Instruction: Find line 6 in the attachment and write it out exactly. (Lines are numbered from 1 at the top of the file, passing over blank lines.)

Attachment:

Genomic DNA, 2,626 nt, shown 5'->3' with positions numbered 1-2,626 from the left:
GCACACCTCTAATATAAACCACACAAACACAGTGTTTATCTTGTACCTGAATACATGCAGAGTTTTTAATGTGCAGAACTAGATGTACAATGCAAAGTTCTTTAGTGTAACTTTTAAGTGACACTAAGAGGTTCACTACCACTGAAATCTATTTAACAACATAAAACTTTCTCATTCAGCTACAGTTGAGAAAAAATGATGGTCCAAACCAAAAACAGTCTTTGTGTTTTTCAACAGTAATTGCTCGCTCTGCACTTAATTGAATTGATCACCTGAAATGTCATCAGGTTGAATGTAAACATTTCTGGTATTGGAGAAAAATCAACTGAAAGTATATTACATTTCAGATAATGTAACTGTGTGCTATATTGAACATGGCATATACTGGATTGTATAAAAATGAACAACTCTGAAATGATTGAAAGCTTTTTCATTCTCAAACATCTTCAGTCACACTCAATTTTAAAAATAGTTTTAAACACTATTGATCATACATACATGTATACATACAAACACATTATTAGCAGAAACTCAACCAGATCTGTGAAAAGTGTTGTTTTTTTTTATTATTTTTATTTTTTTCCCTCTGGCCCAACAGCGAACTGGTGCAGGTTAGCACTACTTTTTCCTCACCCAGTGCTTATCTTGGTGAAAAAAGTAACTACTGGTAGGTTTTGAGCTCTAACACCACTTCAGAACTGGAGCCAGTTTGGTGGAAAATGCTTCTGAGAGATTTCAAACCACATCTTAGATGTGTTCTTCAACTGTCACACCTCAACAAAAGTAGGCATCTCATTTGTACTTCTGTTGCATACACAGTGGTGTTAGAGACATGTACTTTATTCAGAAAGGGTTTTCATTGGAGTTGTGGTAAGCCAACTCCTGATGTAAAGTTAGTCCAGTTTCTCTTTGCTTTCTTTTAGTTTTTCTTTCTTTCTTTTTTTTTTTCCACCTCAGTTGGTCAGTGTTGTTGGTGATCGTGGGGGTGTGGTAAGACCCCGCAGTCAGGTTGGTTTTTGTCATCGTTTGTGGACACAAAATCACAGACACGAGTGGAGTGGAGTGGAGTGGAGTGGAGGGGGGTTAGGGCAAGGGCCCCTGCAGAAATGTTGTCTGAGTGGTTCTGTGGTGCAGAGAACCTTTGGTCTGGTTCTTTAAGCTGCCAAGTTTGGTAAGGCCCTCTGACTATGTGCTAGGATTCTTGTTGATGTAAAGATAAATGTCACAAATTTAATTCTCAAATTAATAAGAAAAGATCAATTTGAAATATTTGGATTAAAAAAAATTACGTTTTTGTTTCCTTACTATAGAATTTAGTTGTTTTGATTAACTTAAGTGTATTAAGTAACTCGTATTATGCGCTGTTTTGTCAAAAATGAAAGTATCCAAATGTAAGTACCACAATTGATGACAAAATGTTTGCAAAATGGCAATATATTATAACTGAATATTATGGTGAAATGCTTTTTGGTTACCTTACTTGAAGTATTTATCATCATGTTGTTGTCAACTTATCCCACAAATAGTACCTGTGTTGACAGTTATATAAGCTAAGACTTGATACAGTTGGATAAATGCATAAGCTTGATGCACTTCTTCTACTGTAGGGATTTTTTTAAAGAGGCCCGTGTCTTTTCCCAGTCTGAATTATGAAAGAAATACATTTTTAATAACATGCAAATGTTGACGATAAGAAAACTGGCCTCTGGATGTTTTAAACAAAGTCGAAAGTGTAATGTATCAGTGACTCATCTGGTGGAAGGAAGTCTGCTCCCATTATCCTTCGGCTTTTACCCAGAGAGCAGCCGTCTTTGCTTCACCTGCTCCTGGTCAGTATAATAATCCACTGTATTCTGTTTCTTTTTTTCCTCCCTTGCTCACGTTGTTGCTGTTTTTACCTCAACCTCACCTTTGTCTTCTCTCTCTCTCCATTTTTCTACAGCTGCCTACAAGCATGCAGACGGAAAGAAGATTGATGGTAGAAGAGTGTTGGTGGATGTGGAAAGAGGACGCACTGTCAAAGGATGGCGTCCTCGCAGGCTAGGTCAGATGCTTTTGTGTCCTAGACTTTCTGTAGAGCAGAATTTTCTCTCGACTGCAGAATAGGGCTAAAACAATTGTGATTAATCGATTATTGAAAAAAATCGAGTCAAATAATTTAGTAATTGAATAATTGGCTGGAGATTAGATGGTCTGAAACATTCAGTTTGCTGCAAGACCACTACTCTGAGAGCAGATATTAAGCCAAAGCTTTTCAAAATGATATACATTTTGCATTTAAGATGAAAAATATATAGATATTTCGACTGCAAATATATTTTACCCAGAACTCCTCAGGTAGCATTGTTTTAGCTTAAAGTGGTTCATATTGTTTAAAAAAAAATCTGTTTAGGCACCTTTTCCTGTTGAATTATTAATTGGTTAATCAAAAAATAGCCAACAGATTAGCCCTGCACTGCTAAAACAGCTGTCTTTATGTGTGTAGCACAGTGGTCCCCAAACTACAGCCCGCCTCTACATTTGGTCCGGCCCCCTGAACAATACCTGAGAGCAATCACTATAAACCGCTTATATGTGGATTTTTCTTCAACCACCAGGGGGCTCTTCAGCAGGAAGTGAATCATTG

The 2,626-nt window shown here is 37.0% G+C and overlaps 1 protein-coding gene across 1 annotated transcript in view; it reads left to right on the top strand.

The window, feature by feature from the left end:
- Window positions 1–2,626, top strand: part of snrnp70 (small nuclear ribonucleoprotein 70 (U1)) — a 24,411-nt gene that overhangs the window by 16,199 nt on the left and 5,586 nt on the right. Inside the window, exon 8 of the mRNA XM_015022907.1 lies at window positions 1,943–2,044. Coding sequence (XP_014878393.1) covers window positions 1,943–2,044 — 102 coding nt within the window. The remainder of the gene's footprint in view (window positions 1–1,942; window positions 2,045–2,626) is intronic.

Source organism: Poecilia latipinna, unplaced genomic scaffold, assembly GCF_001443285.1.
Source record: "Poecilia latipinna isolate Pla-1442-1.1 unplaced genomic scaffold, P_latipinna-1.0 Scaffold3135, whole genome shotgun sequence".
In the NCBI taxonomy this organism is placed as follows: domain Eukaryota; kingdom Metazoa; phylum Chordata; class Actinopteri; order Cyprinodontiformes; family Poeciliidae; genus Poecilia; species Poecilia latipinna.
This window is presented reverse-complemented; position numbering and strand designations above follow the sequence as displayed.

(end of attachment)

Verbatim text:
Source organism: Poecilia latipinna, unplaced genomic scaffold, assembly GCF_001443285.1.